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MOSCOW, November 20 (RIA Novosti) - A controversial new law obliging Russian non-governmental organizations (NGOs) financed from abroad and involved in political activity to register as “foreign agents” comes into force on Wednesday.
Russian President Vladimir Putin signed the law in July. It has been criticized by Russian human rights organizations, who say it is just one of a slew of Kremlin-backed laws aimed at suppressing opposition to Putin's rule.
Under the new legislation, NGOs would also have to publish a biannual report on their activities and carry out an annual financial audit.
Failure to comply with the law could result in fines of up to 500,000 rubles ($15,900).
Kremlin officials have repeatedly claimed that Washington is using NGOs in Russia as a cover to bring about political change. Putin once famously called Russian NGOs involved in politics "jackals."
Critics say the term “foreign agent” is a near synonym for “spy’ in Russian and would lead to the discreditation of human rights groups.
The country’s oldest rights organization, the Moscow Helsinki Group, has said it will close down its offices rather than comply with the new law. Not a single NGO has so far registered as a "foreign agent."
Russia’s Public Chamber refused to support the bill - which was also criticized by the Kremlin’s own rights council.
Kremlin human rights council head Mikhail Fedotov said in July the law would be "harmful for our international image."
Putin appeared to suggest he would review the law when he met with Kremlin human rights council members earlier this month.
The bill was proposed by United Russia lawmaker Alexander Sidyakin, the author of legislation passed this summer that sharply increased fines for violations of regulations governing protests.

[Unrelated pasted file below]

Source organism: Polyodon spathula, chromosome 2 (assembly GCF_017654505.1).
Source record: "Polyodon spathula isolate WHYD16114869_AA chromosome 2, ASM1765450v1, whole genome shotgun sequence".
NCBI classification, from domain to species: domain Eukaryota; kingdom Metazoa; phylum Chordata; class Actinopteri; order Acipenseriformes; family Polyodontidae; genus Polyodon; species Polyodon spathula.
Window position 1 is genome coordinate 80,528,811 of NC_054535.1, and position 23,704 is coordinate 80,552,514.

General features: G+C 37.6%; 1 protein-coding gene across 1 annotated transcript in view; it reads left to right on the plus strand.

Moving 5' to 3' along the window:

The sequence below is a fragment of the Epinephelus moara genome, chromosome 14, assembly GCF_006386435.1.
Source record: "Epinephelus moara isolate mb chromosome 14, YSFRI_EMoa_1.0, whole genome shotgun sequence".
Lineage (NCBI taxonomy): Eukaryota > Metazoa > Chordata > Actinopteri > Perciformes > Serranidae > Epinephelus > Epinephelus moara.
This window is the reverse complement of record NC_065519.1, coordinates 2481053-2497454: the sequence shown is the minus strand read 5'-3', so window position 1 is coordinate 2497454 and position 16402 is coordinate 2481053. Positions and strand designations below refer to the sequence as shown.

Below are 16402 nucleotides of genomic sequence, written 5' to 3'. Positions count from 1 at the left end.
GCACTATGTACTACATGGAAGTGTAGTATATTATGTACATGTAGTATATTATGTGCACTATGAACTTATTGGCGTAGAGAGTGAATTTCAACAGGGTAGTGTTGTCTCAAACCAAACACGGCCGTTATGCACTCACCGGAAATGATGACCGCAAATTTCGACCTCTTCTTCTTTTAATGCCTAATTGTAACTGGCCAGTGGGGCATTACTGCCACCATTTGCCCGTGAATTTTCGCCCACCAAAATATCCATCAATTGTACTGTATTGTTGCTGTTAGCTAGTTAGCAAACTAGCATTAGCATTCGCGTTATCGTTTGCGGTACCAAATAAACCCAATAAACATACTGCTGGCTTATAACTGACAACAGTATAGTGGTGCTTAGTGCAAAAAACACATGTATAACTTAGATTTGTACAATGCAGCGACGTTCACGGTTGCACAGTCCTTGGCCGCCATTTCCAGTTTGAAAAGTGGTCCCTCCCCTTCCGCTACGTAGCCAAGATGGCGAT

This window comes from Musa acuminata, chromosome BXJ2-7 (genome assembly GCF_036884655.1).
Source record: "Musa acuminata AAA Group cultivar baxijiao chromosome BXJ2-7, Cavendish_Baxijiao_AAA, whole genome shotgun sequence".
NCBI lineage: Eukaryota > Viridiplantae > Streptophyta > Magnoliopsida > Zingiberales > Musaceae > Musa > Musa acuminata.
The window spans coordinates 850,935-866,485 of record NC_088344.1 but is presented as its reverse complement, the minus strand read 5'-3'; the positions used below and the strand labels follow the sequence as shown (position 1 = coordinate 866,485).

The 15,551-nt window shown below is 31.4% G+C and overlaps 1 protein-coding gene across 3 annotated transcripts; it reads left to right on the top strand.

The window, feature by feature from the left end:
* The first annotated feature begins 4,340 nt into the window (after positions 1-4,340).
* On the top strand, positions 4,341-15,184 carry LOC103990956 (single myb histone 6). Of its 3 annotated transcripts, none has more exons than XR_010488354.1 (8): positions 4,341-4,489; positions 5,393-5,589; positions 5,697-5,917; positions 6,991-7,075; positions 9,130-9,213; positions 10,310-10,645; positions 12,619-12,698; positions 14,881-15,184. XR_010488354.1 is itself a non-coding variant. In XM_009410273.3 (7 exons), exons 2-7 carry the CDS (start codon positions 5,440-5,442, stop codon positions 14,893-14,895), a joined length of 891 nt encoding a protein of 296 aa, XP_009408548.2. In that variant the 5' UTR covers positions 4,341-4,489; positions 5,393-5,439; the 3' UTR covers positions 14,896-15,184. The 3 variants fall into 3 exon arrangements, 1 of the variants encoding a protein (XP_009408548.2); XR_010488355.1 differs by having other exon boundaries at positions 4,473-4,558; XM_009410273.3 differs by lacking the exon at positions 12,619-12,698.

Sidyakin defended the bill in an exclusive interview with RIA Novosti earlier this year.
“I think the idea that ‘foreign agent’ means ‘spy’ is more of a hangover from the Soviet period in which our parents grew up,” he said.
“I don’t think younger generations see the expression this way," he added. "We should try to get over Cold War terminology. I believe there is nothing insulting in this term.”
Sidyakin denied that he was prompted by the Kremlin to propose the law, which he said was aimed at countering what he alleged were attempts by the United States to “affect Russian politics.”
Putin has frequently accused Washington of being behind the almost-year-long protests against his rule.
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- Mikhail1228The same NGO law as in the USA!!!21:42, 20/11/2012The Russian NGO law that the media is wailing about was written virtually verbatim from the US law. Some background supplied by the FEC: The goal of the 1966 US Foreign Agents Registration Act (FARA) was to "eliminate foreign intervention" in U.S. elections by establishing a series of limitations on foreign governments and nationals. In 1974, the prohibition was incorporated into the Federal Election Campaign Act (FECA), giving the FEC jurisdiction over its enforcement and interpretation.According to the FEC, FECA "prohibits any foreign national or government from contributing, donating or spending funds in connection with any federal, state, or local election in the United States, either directly or indirectly. It is also unlawful to help foreign nationals or governments violate the ban or to solicit, receive or accept contributions or donations from them. Persons who knowingly and willfully engage in these activities may be subject to fines and/or imprisonment."So I guess if the Russian law is draconian so is the US law it was based upon!